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January 14, 2022

European Commission proposes new set of measures to address deforestation, waste management and soil health

Executive summary

The European Commission (the Commission) introduced two new proposals near the end of 2021: the first addressed European Union (EU)-driven deforestation and the second, the innovation of sustainable waste management. The Commission also introduced a new strategy focused on making soils healthy for people, nature and climate. The proposals are intended to complement the “Fit for 55” package launched in July 2021 and continue the work toward the objectives of the European Green Deal with respect to the circular economy, protecting nature and raising environmental standards in the EU and the rest of the world.

Detailed discussion

New regulation to curb EU-driven deforestation and forest degradation

On 17 November 2021, the Commission announced a proposal to curb global deforestation and degradation. The proposed new rules would set mandatory due diligence procedures for companies to guarantee that the products consumed in the EU market do not contribute to global deforestation and forest degradation. The main motivation of the Commission to introduce this new regulation is to better steer agricultural expansion in non-EU countries, which is promoted by EU-demand of commodities like soy, beef, palm oil, wood, cocoa and coffee, and all of their derived products (relevant commodities).

The proposed Regulation would repeal Regulation (EU) No 995/2010 on obligations of operators who place timber and timber products on the market and Regulation (EC) No 2173/2005 on the establishment of FLEGT (Forest Law Enforcement, Governance and Trade) licensing scheme for imports of timber into the European Community, as the Commission has concluded that they only partially address deforestation.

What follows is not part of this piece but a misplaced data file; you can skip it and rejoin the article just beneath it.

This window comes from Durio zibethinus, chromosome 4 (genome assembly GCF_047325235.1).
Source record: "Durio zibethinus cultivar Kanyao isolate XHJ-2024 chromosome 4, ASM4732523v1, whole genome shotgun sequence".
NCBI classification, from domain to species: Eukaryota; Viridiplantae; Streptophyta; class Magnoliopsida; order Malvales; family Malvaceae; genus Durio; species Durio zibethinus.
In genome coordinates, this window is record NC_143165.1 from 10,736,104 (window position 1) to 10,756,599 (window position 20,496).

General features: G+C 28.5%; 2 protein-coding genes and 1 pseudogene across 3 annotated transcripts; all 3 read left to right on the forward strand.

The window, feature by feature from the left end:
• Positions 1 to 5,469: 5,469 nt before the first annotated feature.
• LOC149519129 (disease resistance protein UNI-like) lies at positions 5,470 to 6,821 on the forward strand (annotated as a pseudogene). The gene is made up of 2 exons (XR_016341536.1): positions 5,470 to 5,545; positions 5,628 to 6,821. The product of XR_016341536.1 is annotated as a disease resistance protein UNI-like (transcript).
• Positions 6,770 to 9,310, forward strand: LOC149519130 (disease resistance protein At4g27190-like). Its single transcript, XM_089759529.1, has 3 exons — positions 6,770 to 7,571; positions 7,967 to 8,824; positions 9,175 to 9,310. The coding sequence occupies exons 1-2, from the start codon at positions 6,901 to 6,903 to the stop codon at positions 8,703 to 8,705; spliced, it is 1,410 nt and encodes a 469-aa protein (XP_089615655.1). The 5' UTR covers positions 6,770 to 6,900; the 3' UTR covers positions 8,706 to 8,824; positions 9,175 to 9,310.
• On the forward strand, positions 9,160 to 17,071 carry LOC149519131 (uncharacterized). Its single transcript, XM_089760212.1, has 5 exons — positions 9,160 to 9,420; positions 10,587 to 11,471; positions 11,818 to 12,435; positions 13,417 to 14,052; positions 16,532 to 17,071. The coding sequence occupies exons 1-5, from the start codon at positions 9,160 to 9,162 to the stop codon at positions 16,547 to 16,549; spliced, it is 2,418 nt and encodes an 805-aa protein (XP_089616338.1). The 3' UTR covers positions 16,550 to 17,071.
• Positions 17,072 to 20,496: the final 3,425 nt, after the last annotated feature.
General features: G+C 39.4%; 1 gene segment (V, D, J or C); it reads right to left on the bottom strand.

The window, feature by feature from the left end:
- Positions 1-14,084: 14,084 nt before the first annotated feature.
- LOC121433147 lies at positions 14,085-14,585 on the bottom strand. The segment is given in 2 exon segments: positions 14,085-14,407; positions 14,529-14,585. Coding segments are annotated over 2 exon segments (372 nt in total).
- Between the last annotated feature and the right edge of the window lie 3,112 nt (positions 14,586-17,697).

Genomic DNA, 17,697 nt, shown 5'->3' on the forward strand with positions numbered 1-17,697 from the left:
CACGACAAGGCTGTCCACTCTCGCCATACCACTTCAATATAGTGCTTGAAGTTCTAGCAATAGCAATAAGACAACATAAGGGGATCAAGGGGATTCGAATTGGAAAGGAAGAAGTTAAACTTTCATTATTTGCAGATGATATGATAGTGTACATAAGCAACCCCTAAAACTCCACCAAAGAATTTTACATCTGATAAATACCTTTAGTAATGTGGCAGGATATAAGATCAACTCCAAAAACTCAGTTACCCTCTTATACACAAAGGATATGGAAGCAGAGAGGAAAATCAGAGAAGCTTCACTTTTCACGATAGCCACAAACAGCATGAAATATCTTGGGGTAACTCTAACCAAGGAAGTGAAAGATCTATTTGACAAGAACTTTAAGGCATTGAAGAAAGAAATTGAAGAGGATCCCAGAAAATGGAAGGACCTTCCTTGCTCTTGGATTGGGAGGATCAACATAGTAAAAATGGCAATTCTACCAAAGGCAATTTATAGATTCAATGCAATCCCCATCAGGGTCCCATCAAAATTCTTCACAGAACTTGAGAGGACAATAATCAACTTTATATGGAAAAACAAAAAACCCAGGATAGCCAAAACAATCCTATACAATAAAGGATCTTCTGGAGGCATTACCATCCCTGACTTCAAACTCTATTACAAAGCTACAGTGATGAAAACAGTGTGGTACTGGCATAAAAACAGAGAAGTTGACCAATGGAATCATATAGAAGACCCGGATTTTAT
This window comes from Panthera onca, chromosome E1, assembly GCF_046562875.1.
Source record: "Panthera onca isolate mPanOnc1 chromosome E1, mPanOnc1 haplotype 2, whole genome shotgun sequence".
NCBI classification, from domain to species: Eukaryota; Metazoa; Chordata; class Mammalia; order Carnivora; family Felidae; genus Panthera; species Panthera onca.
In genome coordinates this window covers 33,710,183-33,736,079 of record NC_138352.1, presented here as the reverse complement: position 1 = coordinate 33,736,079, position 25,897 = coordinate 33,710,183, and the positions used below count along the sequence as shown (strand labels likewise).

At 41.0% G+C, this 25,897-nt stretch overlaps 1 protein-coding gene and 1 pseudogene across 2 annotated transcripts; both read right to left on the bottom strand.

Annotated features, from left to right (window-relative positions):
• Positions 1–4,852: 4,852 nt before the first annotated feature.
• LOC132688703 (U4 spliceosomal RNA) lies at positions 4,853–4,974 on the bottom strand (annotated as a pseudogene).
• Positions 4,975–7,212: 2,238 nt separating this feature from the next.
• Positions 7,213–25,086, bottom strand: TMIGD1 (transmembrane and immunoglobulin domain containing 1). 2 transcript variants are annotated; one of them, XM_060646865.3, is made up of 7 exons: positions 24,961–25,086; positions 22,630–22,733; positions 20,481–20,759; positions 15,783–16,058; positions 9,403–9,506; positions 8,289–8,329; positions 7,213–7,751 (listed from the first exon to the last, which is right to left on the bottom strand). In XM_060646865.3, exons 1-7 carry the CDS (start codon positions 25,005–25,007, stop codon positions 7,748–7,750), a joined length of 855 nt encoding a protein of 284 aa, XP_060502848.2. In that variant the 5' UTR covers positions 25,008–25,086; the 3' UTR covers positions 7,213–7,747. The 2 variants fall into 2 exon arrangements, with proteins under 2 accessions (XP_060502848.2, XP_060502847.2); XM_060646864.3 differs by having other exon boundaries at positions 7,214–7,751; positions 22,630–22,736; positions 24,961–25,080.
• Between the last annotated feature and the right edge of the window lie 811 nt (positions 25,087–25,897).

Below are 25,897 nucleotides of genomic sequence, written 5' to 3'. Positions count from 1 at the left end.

The new rules would prohibit placing in the EU market relevant commodities and derived products that do not undergo a due diligence procedure that ensures that the risk of deforestation and forest degradation is negligible. The due diligence obligations will vary based on the country of origin as each country will be assigned a standard level of risk. This would require the collection of geographic information of all plots of land where the relevant commodities and products have been produced.

Revised regulation on waste shipments

Also on 17 November, the Commission announced a proposal on waste exports, notably a more efficient system for the circulation of waste as a resource and determined action against waste trafficking.

Waste exports to non-Organisation for Economic Co-operation and Development (OECD) countries will be restricted and only allowed under certain conditions (e.g., proved sustainable management capabilities), while exports to OECD countries will be closely monitored and suspended if evidence of environmental problems arises. Within the EU, the revised rules propose simplified procedures to facilitate waste to re-enter the circular economy with the aim to reduce EU’s dependence on primary raw materials. Waste shipments into the EU will still have to be accompanied by specific information, including description and quantities of the waste, type of recovery operation in relation to the shipped waste and details of the facilities recovering the waste.